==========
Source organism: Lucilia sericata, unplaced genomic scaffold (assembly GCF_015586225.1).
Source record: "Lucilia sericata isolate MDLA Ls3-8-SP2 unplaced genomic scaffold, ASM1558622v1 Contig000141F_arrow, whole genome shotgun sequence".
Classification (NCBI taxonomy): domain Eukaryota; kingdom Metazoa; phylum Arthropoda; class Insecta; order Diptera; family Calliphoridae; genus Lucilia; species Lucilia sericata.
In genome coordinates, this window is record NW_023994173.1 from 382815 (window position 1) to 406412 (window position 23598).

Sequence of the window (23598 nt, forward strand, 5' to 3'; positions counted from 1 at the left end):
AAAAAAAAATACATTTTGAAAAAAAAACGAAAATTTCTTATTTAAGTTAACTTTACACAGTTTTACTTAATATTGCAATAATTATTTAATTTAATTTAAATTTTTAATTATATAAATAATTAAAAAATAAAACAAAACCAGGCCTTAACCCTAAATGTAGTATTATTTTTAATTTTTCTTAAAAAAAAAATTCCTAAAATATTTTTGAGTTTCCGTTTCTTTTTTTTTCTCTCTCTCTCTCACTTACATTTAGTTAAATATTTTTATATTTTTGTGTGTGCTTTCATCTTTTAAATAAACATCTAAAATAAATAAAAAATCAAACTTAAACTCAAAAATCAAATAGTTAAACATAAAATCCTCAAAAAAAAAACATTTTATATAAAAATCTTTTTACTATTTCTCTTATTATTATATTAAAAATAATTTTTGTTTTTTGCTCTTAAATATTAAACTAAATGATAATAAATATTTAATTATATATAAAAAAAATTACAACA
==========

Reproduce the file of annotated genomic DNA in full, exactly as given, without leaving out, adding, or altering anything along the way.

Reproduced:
Source organism: Lucilia sericata, unplaced genomic scaffold (assembly GCF_015586225.1).
Source record: "Lucilia sericata isolate MDLA Ls3-8-SP2 unplaced genomic scaffold, ASM1558622v1 Contig000141F_arrow, whole genome shotgun sequence".
Classification (NCBI taxonomy): domain Eukaryota; kingdom Metazoa; phylum Arthropoda; class Insecta; order Diptera; family Calliphoridae; genus Lucilia; species Lucilia sericata.
In genome coordinates, this window is record NW_023994173.1 from 382815 (window position 1) to 406412 (window position 23598).

Sequence of the window (23598 nt, forward strand, 5' to 3'; positions counted from 1 at the left end):
AAAAAAAAATACATTTTGAAAAAAAAACGAAAATTTCTTATTTAAGTTAACTTTACACAGTTTTACTTAATATTGCAATAATTATTTAATTTAATTTAAATTTTTAATTATATAAATAATTAAAAAATAAAACAAAACCAGGCCTTAACCCTAAATGTAGTATTATTTTTAATTTTTCTTAAAAAAAAAATTCCTAAAATATTTTTGAGTTTCCGTTTCTTTTTTTTTCTCTCTCTCTCTCACTTACATTTAGTTAAATATTTTTATATTTTTGTGTGTGCTTTCATCTTTTAAATAAACATCTAAAATAAATAAAAAATCAAACTTAAACTCAAAAATCAAATAGTTAAACATAAAATCCTCAAAAAAAAAACATTTTATATAAAAATCTTTTTACTATTTCTCTTATTATTATATTAAAAATAATTTTTGTTTTTTGCTCTTAAATATTAAACTAAATGATAATAAATATTTAATTATATATAAAAAAAATTACAACA